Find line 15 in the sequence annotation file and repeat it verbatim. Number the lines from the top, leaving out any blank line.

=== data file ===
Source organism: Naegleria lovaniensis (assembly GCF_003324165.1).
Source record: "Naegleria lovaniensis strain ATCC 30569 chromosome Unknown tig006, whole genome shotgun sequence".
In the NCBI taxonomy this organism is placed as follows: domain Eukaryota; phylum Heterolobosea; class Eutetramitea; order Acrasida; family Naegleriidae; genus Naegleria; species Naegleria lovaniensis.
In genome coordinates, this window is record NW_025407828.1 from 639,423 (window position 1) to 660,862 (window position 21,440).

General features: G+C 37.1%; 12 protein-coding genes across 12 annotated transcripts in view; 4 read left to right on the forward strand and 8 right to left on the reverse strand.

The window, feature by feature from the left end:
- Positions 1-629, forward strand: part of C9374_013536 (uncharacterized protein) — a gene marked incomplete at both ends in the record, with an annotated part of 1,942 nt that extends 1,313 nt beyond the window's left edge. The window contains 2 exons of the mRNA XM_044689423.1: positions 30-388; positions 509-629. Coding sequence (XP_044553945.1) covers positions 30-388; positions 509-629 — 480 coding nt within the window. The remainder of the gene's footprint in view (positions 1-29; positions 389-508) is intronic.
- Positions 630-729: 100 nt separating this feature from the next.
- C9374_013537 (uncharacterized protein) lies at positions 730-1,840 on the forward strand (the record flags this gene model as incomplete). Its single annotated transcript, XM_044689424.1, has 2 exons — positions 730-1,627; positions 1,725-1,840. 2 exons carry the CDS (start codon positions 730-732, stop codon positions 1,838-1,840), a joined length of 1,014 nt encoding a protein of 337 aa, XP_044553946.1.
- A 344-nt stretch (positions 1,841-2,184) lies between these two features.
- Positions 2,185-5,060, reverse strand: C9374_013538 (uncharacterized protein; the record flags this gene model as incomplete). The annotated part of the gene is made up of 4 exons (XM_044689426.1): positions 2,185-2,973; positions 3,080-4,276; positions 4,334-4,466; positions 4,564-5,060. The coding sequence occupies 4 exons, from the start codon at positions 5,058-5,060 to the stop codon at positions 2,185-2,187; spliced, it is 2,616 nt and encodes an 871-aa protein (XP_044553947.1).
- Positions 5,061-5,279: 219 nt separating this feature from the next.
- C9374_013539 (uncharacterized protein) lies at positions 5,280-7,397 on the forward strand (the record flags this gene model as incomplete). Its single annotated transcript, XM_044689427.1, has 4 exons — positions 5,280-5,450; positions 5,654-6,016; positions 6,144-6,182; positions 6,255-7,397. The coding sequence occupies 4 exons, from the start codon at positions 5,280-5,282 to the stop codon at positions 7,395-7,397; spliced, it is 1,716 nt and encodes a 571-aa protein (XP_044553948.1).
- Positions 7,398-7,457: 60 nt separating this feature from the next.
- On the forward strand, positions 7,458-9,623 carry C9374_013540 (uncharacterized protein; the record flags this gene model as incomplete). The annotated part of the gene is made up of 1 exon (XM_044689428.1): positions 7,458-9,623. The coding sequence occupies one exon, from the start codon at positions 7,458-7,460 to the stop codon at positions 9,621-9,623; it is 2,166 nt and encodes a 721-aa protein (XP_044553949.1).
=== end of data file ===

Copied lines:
- On the forward strand, positions 7,458-9,623 carry C9374_013540 (uncharacterized protein; the record flags this gene model as incomplete). The annotated part of the gene is made up of 1 exon (XM_044689428.1): positions 7,458-9,623. The coding sequence occupies one exon, from the start codon at positions 7,458-7,460 to the stop codon at positions 9,621-9,623; it is 2,166 nt and encodes a 721-aa protein (XP_044553949.1).